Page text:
I recently became more familiar with Mixed Blood Theatre Company after reading Love Person by Aditi Kapil, who is a resident artist at Mixed Blood and produced the premiere of her play there. I was struck by their awesome commitment to making theatre accessible in their community by offering both a physically accessible space and participating in a “Radical Hospitality” initiative which entails charging no fee for their tickets except for those reserved for optional advanced seating. So when I saw that Kapil recently wrote an article for Howlround which detailed the process and benefits of that initiative, I knew I had to check it out.
Something that struck me immediately was this notion that charging no money for tickets was actually more beneficial than just lowering the cost of tickets. This was partly due to the fact that other companies were more willing to fund Mixed Blood when they viewed them as an organization which existed to provide the service of theatre to their community for free and not as a theatre which sold low-cost tickets. Contributors Amanda White Thietje and Jack Reuler elaborate on this notion:
JR: In the early explorations of a new model, we discovered that “free is cheaper than cheap!” What that means is that the infrastructure needed to have five dollar tickets cost a lot more (in terms of staff and data) than no-cost admission.
AWT: It turned out that Radical Hospitality created a social service effort in addition to an arts effort, so we were able to expand our prospecting. Companies came in who may not have been interested in funding an arts organization, but who were interested in funding social service efforts. Allianz, for instance, participated in the transportation fund, and even more significantly, agreed with us that access to the arts is a quality of life issue. So being able to really expand our funding base has been central to our success.
This demonstrates to me that Mixed Blood is interested in theatre that engages with each and every facet of their community, and that it has a social obligation to do so. By taking the cost factor out of who can comprise their audience, they move closer to their own ideal, and in doing so inspire philanthropy from other organizations interested in benefiting their community too. The challenge here lies in proving that their work is beneficial to the community, which starts with community engagement. If a theatre company is truly integrated into its community, then it has a dialogue with its audience, is aware of what they want, and is consistently working on meeting their needs. I believe that Mixed Blood works directly in this notion and produces work that reflects that. This is what I think regional theatre should be: a product of the community of which it is a part and not simply a faraway building to house Broadway hits. I am also very happy that Mixed Blood has taken pride in breaking even using this model, and hope that other theatre companies can follow in their example.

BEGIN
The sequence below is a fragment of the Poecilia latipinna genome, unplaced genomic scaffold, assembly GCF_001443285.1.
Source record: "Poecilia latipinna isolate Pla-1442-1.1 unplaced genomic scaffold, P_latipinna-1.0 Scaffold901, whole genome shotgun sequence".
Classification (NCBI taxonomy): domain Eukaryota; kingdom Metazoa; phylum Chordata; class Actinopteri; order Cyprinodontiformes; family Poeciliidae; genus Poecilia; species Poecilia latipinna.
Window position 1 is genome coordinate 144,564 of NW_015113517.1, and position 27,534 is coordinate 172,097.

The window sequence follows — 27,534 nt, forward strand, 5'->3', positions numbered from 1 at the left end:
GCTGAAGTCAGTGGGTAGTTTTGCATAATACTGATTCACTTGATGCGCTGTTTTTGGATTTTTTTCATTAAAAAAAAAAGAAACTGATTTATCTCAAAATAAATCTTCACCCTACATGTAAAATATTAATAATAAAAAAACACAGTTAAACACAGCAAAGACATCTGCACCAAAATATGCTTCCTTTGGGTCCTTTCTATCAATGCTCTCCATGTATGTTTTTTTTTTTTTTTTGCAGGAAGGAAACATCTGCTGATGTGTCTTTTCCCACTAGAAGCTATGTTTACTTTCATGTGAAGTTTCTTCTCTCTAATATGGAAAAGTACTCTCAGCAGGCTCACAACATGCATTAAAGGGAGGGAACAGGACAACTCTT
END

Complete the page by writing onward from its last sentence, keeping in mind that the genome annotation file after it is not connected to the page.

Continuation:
However, given that, another article I came across proved especially interesting. It was about how the Wilma Theatre in Philadelphia recently lowered the cost of all its tickets to $25. Both the Wilma and Mixed Blood looked to the Signature Theatre in New York as their model, so it is interesting to see each respond differently. Managing Director James Haskins elaborates on their choice:
The new program speaks to broader institutional ambitions. “We want our audience to reflect the work we put on stage and the local community of Philadelphia,” he said. “We are looking to diversify our audience in terms of ethnicity, in terms of age . . . and we think that a more egalitarian price structure will be able to do that.”
The Wilma looked at affordable ticket programs at theaters in London, Boston, Brooklyn, and Minneapolis, and ended up fashioning its $25 ticket initiative after a similar one at Signature Theatre Company in New York, which began a subsidized ticket program in 2005 and has committed to continuing it through 2022.
The Wilma and Mixed Blood, then, seem to share similar goals AND similar inspirations, but they have chosen to implement different forms. Mixed Blood asserts that they are a theatre company which stresses and encourages risk, making their Radical Hospitality initiative truly “radical” if like-minded regional theaters respond more safely to the same impetus. However, I commend regional theaters for wanting to expand their audiences, and am excited that steps are being taken across the board – to whatever extent – to find sustainable and creative solutions to the rising cost of tickets.